19 December 2010, the presidential election day, split the life of contemporary Belarusian society into two parts: ‘before’ and ‘after’. Eight years ago, Belarusians started protesting against election fraud in Minsk.
As the Central Election Commission reported, Alyaksandr Lukashenka, the first and still the only president of Belarus, won 79.65% of votes whereas the rest of candidates did not even reach 3%.
By various estimates, 15,000-100,000 peaceful protesters took to the streets. Police let the protesters march from Kastrychnitskaya Square to Independence Square (‘Ploshcha’) and start a rally there. There the protesters came across the wall of special operations soldiers and convoy of prison trucks.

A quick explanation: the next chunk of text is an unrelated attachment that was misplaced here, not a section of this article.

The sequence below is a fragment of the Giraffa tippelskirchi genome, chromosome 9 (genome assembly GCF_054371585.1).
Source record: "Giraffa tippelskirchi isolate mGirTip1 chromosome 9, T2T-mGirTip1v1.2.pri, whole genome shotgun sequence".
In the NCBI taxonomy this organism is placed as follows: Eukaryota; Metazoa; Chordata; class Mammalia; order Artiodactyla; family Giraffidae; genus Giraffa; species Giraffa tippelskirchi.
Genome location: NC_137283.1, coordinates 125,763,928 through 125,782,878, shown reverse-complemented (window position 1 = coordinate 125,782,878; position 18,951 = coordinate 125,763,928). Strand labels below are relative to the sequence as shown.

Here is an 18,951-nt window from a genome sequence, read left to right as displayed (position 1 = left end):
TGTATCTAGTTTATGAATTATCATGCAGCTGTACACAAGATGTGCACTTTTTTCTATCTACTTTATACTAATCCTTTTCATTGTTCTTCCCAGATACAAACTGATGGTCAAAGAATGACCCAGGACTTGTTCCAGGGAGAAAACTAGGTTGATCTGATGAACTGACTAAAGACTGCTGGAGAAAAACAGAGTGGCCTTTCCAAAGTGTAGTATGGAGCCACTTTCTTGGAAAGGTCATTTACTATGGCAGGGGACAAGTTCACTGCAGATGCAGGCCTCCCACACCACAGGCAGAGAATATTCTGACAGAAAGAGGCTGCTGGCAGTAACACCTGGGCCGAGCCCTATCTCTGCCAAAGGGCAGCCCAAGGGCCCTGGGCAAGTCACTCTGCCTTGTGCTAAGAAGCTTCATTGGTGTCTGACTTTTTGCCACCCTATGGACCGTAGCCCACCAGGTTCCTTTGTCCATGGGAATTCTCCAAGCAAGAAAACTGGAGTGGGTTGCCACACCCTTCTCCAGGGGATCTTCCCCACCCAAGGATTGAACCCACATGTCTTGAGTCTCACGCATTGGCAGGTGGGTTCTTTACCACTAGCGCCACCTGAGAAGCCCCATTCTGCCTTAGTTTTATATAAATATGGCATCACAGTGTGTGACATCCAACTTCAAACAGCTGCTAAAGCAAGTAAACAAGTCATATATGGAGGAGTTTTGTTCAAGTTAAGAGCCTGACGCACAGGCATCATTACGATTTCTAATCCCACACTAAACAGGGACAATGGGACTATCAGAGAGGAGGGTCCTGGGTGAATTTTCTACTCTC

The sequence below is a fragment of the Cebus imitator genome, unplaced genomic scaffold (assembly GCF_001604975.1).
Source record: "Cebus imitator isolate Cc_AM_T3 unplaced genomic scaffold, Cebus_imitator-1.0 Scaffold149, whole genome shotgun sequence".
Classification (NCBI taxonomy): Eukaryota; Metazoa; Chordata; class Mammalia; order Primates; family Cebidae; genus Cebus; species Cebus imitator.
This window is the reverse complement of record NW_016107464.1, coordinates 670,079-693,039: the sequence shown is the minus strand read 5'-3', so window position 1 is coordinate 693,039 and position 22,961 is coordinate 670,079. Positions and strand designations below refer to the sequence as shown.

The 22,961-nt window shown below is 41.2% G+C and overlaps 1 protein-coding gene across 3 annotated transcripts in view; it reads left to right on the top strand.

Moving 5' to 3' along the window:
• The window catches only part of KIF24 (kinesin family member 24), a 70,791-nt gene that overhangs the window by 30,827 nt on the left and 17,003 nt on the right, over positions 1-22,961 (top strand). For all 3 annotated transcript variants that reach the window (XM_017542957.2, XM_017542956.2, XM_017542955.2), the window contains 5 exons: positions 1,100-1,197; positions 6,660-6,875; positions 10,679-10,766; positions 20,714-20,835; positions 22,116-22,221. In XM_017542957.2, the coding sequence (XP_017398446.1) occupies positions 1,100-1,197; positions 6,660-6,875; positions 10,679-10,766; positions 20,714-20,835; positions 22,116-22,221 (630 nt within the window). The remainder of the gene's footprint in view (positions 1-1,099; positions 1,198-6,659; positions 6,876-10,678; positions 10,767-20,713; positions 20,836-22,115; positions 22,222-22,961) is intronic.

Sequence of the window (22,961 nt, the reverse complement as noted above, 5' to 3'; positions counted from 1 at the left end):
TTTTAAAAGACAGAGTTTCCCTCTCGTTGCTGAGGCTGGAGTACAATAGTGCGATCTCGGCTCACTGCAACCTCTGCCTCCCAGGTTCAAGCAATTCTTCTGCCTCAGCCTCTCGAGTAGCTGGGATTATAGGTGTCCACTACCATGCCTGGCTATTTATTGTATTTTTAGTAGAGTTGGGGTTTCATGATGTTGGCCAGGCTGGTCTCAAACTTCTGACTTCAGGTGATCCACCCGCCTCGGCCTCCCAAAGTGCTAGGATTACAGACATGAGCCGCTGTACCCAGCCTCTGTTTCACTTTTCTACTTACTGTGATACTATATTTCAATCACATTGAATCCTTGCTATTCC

An hour later. a group of people tried to enter a government building and broke some glass, which might well have been a provocation. Hundreds of participants were severely beaten, including young girls and seniors. After brutal crackdown nearly 800 persons, including presidential candidates and reporters, were put behind bars.
A number of politicians, activists and journalists were sentenced to prison terms. The European Union and the United States did not accept the elections and repeatedly called the Belarusian authorities to release the political prisoners. It is interesting that according to CIS observers, the presidential elections were fair and transparent. In the wake of unprecedented political persecution in the country, the West imposed sanctions on the Belarusian authorities.
Enough! To Freedom…